Doctors are more likely to give cholesterol drugs known as statins to men. But a new study, published in the Jan. 30 online edition of the Journal of the American College of Cardiology, shows statins, such as Lipitor, Lovastatin and Crestor, work just as well for women.
When it comes to statins, there have been some lingering questions about how effective they are on women. Medical contributor Dr. Holly Phillips said most early clinical trials of medicines are done on males. But there is now enough research to draw conclusions for women.
The study reviewed 18 other trials and found that statins decreased the risk of heart disease, stroke and death by about 20 percent in both men and women.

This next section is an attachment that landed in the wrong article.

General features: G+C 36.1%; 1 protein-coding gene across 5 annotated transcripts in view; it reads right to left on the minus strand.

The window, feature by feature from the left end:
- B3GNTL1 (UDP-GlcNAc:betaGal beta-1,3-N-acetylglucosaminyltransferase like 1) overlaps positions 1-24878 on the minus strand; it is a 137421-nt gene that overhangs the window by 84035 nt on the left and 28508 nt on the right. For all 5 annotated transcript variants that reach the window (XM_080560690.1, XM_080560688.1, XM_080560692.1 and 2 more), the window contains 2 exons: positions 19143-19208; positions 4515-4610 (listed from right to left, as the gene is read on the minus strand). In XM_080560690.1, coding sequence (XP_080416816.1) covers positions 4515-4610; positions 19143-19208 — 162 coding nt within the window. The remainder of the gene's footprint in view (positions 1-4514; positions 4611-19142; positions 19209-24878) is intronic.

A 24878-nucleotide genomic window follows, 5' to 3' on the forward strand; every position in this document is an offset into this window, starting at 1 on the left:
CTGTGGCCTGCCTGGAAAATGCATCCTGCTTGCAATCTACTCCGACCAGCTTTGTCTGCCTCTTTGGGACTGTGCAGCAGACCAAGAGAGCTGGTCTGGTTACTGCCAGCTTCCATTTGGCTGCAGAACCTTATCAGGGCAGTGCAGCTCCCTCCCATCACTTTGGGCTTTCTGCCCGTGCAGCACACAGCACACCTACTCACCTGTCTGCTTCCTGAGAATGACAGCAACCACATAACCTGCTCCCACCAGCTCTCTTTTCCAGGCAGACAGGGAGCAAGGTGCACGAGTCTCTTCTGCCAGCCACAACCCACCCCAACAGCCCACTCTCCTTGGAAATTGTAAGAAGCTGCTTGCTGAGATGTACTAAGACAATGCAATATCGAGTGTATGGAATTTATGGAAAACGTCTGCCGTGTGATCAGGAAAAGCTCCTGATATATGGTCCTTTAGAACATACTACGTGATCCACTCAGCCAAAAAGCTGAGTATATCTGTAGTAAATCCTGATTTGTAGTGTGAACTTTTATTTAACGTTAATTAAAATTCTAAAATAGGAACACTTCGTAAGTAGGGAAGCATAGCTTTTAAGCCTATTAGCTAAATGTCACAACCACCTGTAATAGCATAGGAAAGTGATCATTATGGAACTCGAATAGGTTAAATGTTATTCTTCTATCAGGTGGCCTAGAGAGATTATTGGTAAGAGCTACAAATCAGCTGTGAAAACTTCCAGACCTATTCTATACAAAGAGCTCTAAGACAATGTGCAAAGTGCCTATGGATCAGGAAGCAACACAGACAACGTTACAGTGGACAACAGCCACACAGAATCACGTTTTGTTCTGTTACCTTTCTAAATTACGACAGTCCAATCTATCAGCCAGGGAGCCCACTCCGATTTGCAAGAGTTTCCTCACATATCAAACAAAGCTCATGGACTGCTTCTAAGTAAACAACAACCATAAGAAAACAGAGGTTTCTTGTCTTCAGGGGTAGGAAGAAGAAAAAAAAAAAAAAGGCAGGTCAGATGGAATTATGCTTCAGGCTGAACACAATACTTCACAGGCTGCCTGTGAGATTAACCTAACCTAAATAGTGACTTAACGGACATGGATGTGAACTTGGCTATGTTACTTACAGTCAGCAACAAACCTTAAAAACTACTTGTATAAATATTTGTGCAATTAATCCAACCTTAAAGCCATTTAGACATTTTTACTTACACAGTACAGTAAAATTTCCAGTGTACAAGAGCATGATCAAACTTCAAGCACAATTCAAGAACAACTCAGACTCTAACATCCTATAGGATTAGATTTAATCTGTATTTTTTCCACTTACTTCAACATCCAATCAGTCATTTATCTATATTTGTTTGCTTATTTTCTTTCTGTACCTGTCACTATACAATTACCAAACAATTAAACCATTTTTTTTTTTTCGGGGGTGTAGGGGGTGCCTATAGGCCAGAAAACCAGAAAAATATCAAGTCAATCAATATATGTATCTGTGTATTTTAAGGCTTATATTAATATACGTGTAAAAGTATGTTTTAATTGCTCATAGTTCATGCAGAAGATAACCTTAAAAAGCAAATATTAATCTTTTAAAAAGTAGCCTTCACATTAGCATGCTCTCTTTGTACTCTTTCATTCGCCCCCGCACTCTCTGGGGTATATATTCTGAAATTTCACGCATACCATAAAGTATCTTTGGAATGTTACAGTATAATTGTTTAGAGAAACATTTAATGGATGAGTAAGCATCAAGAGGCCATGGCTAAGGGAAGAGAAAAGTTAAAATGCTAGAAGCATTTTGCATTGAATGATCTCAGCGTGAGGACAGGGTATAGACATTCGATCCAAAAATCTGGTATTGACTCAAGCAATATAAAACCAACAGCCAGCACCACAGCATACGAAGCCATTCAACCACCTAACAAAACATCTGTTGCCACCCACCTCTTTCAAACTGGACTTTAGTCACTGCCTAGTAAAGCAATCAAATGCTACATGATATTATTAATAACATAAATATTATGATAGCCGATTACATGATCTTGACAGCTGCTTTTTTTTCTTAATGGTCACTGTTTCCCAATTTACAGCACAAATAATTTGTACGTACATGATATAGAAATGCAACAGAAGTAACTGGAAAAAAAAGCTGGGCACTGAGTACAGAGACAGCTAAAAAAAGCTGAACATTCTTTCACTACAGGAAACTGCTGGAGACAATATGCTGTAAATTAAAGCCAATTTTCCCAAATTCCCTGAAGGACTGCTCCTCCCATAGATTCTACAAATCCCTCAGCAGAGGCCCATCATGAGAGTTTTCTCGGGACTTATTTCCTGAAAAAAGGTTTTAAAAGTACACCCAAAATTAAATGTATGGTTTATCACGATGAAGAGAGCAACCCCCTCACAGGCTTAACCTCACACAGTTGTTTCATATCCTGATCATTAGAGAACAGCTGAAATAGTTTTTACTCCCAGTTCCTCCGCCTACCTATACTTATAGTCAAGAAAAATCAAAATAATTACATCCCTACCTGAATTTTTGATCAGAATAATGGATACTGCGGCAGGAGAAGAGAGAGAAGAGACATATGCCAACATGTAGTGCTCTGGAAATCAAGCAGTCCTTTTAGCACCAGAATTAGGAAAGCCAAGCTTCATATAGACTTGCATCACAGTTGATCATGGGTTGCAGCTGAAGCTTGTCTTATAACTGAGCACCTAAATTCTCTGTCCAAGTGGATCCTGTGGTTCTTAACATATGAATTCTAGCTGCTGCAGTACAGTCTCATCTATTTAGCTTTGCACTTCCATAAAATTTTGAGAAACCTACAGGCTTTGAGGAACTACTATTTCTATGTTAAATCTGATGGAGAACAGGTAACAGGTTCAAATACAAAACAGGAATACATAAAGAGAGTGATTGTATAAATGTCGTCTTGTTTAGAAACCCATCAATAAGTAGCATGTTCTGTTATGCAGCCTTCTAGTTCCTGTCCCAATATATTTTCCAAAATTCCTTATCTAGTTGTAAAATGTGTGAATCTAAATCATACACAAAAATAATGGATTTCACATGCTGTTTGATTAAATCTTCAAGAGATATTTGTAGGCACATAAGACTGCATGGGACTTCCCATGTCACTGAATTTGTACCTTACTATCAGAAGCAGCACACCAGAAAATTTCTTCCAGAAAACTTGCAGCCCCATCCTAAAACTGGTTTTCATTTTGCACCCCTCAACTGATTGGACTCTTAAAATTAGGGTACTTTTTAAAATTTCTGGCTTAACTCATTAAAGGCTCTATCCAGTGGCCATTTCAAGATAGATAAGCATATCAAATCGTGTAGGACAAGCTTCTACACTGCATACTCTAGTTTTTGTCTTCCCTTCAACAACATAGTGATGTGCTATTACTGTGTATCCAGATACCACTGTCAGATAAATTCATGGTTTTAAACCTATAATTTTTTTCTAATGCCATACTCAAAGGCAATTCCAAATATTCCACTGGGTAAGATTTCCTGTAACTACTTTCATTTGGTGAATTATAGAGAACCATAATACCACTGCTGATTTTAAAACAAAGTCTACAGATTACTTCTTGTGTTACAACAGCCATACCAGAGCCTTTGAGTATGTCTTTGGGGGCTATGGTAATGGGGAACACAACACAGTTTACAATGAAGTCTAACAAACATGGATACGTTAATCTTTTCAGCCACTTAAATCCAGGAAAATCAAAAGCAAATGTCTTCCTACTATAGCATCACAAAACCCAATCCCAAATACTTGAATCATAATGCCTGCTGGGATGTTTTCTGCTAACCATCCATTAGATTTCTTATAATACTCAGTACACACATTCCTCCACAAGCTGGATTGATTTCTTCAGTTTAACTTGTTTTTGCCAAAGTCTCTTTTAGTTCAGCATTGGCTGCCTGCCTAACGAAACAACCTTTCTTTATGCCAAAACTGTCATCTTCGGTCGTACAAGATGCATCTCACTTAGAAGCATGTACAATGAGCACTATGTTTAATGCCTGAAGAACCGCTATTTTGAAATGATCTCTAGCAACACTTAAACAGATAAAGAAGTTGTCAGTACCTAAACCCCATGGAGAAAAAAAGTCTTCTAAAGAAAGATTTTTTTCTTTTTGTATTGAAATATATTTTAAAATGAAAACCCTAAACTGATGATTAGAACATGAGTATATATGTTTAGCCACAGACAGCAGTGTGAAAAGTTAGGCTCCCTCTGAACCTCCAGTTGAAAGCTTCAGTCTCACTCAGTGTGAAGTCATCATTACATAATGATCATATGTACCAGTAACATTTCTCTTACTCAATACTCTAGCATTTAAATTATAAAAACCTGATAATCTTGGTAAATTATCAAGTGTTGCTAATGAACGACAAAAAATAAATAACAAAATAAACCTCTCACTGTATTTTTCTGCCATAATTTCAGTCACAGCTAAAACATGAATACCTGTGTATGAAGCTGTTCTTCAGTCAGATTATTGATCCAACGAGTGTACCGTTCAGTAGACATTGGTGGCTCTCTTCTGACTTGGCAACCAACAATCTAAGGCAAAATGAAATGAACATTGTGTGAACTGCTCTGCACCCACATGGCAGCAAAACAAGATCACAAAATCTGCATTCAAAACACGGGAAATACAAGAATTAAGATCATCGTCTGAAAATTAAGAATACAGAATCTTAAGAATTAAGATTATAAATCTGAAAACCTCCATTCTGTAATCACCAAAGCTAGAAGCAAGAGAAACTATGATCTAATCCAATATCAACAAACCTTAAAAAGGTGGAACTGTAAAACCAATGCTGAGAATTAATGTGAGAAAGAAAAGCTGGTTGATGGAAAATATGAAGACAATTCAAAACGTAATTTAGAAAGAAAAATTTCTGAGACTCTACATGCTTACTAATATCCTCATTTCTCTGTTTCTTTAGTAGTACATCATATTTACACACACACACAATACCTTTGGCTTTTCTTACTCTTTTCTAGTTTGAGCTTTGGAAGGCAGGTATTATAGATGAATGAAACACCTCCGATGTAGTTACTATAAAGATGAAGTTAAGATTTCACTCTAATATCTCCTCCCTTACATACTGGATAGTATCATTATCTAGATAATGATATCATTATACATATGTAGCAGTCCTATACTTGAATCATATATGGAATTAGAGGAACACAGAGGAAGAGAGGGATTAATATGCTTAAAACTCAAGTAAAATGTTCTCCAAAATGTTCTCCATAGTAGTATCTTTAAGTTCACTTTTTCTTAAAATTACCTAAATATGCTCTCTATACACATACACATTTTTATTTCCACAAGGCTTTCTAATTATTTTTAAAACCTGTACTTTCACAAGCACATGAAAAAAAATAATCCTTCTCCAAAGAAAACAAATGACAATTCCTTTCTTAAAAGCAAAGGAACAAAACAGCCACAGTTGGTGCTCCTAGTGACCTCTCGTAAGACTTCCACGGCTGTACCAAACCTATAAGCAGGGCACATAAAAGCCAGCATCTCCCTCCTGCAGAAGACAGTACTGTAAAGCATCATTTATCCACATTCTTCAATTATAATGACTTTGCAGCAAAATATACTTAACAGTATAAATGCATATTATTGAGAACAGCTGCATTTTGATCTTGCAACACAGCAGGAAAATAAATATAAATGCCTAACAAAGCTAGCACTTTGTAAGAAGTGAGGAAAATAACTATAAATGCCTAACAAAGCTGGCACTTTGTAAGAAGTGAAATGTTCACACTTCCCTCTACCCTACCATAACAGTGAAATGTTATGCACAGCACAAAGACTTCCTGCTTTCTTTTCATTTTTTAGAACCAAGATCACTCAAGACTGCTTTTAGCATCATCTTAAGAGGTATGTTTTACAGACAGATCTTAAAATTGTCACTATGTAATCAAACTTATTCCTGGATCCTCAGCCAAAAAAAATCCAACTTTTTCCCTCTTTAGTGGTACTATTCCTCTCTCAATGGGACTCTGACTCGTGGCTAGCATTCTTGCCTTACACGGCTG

Heart disease is often thought of as a disease for older men, but it's the No. 1 killer of both men and women. The disease kills more than 400,000 women a year -- more than the next three causes of death combined. But women are less likely to be treated aggressively for heart attacks in the ER or prescribed statins for the same risk factors as men.
"Women are less likely to be screened for high cholesterol, and they're 20 percent less likely to be treated with statins for the same numbers as men. ... (And) the medical establishment isn't taking women's complaints as seriously," Phillips said. "... So women need to be their own advocates."
For more on statins and how to advocate for yourself with a medical professional, click on the video in the player above.